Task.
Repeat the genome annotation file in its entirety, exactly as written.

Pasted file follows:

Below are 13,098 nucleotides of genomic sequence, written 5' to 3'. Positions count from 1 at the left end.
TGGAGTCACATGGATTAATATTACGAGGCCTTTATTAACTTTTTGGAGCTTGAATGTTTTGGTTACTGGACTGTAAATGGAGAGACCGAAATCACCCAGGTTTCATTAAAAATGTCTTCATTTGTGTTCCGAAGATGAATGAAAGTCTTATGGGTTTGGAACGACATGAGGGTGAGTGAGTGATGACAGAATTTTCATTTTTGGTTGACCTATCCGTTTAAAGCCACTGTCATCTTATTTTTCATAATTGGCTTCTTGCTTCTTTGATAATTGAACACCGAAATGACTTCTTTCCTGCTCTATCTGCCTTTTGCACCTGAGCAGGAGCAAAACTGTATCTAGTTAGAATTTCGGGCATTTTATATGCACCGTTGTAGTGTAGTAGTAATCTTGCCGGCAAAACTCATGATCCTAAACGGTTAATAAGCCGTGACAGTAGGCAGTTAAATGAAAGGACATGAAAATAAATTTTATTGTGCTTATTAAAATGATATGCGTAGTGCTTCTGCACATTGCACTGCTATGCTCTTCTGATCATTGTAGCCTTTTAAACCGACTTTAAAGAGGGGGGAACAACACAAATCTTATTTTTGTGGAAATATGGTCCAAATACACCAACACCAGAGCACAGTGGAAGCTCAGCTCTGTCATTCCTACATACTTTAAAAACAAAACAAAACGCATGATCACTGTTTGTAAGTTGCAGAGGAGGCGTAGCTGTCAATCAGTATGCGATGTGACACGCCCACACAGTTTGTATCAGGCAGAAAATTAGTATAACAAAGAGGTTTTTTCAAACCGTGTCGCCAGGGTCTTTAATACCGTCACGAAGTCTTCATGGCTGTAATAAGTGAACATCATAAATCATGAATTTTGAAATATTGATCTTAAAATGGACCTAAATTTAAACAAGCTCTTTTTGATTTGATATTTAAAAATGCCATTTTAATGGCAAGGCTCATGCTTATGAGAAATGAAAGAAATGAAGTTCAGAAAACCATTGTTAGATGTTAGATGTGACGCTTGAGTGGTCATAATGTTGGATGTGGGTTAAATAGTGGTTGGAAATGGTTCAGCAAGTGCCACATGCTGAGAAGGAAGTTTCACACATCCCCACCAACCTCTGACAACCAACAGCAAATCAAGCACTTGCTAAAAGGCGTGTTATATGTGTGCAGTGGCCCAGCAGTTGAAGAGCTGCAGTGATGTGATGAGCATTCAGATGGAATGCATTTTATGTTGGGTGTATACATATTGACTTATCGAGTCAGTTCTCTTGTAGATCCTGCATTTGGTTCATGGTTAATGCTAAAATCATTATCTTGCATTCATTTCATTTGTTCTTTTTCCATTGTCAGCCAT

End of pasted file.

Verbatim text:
Below are 13,098 nucleotides of genomic sequence, written 5' to 3'. Positions count from 1 at the left end.
TGGAGTCACATGGATTAATATTACGAGGCCTTTATTAACTTTTTGGAGCTTGAATGTTTTGGTTACTGGACTGTAAATGGAGAGACCGAAATCACCCAGGTTTCATTAAAAATGTCTTCATTTGTGTTCCGAAGATGAATGAAAGTCTTATGGGTTTGGAACGACATGAGGGTGAGTGAGTGATGACAGAATTTTCATTTTTGGTTGACCTATCCGTTTAAAGCCACTGTCATCTTATTTTTCATAATTGGCTTCTTGCTTCTTTGATAATTGAACACCGAAATGACTTCTTTCCTGCTCTATCTGCCTTTTGCACCTGAGCAGGAGCAAAACTGTATCTAGTTAGAATTTCGGGCATTTTATATGCACCGTTGTAGTGTAGTAGTAATCTTGCCGGCAAAACTCATGATCCTAAACGGTTAATAAGCCGTGACAGTAGGCAGTTAAATGAAAGGACATGAAAATAAATTTTATTGTGCTTATTAAAATGATATGCGTAGTGCTTCTGCACATTGCACTGCTATGCTCTTCTGATCATTGTAGCCTTTTAAACCGACTTTAAAGAGGGGGGAACAACACAAATCTTATTTTTGTGGAAATATGGTCCAAATACACCAACACCAGAGCACAGTGGAAGCTCAGCTCTGTCATTCCTACATACTTTAAAAACAAAACAAAACGCATGATCACTGTTTGTAAGTTGCAGAGGAGGCGTAGCTGTCAATCAGTATGCGATGTGACACGCCCACACAGTTTGTATCAGGCAGAAAATTAGTATAACAAAGAGGTTTTTTCAAACCGTGTCGCCAGGGTCTTTAATACCGTCACGAAGTCTTCATGGCTGTAATAAGTGAACATCATAAATCATGAATTTTGAAATATTGATCTTAAAATGGACCTAAATTTAAACAAGCTCTTTTTGATTTGATATTTAAAAATGCCATTTTAATGGCAAGGCTCATGCTTATGAGAAATGAAAGAAATGAAGTTCAGAAAACCATTGTTAGATGTTAGATGTGACGCTTGAGTGGTCATAATGTTGGATGTGGGTTAAATAGTGGTTGGAAATGGTTCAGCAAGTGCCACATGCTGAGAAGGAAGTTTCACACATCCCCACCAACCTCTGACAACCAACAGCAAATCAAGCACTTGCTAAAAGGCGTGTTATATGTGTGCAGTGGCCCAGCAGTTGAAGAGCTGCAGTGATGTGATGAGCATTCAGATGGAATGCATTTTATGTTGGGTGTATACATATTGACTTATCGAGTCAGTTCTCTTGTAGATCCTGCATTTGGTTCATGGTTAATGCTAAAATCATTATCTTGCATTCATTTCATTTGTTCTTTTTCCATTGTCAGCCAT